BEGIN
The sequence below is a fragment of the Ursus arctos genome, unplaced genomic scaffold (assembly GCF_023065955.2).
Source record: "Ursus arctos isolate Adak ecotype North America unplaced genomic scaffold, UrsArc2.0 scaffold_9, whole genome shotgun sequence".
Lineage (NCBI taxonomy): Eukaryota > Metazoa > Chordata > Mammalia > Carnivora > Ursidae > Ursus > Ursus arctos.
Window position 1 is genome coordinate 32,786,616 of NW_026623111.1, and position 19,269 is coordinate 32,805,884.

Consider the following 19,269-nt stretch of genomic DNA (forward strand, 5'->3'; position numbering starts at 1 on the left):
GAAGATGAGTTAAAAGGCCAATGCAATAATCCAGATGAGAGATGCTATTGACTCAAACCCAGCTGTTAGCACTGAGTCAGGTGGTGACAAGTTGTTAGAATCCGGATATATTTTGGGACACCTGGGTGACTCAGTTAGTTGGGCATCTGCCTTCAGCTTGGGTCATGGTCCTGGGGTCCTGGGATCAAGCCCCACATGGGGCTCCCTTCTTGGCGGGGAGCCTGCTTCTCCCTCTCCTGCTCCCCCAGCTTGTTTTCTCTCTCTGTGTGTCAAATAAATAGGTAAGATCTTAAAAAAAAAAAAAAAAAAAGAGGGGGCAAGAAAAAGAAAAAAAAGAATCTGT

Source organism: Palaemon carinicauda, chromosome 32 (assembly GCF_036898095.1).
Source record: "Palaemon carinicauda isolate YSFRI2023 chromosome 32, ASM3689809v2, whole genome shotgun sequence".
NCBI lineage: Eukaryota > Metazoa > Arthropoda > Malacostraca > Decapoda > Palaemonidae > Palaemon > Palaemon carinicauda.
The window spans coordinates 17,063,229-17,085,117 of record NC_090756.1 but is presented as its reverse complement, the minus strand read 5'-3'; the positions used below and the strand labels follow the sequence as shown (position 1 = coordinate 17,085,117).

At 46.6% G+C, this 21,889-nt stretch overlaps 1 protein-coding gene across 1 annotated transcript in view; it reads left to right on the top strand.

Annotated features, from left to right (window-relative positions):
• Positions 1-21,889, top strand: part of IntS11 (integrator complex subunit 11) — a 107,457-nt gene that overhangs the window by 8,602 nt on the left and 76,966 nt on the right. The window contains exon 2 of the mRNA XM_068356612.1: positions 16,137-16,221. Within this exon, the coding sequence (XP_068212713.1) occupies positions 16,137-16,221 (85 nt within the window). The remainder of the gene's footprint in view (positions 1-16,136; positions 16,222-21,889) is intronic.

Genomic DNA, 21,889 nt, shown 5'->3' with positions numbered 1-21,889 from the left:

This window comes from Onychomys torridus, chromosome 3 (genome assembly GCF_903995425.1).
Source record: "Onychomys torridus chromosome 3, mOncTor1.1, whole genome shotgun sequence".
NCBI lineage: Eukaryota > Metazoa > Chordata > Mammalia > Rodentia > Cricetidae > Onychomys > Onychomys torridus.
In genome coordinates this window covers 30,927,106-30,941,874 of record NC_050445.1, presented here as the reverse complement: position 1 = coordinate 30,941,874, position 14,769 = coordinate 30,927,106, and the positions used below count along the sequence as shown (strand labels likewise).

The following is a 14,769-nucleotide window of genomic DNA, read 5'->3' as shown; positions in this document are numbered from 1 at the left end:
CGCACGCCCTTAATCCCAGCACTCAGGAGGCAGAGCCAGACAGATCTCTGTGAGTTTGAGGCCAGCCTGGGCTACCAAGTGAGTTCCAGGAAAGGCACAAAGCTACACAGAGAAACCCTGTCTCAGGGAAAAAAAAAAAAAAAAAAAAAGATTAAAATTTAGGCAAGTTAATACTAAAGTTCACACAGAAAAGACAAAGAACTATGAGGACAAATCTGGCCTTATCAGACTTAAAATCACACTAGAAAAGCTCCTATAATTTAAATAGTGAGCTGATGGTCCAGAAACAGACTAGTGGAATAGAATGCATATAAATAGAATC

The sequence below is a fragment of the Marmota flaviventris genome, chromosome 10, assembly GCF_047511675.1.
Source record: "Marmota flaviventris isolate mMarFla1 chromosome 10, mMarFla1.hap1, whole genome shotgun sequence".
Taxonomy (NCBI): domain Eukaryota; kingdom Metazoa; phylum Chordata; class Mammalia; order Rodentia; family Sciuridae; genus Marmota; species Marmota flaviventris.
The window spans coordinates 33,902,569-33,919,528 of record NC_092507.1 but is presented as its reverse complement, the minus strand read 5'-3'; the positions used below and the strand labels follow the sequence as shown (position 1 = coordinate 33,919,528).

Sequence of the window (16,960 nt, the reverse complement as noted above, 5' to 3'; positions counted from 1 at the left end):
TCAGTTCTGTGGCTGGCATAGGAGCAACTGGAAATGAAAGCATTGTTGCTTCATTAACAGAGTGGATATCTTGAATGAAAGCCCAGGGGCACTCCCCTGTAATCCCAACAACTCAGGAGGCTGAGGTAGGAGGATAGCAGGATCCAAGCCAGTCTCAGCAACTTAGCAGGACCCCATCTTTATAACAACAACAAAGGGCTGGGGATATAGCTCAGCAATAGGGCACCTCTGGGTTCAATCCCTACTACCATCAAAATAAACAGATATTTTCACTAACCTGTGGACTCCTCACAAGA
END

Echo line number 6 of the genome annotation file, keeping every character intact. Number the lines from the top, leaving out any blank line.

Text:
GAAGATGAGTTAAAAGGCCAATGCAATAATCCAGATGAGAGATGCTATTGACTCAAACCCAGCTGTTAGCACTGAGTCAGGTGGTGACAAGTTGTTAGAATCCGGATATATTTTGGGACACCTGGGTGACTCAGTTAGTTGGGCATCTGCCTTCAGCTTGGGTCATGGTCCTGGGGTCCTGGGATCAAGCCCCACATGGGGCTCCCTTCTTGGCGGGGAGCCTGCTTCTCCCTCTCCTGCTCCCCCAGCTTGTTTTCTCTCTCTGTGTGTCAAATAAATAGGTAAGATCTTAAAAAAAAAAAAAAAAAAAGAGGGGGCAAGAAAAAGAAAAAAAAGAATCTGT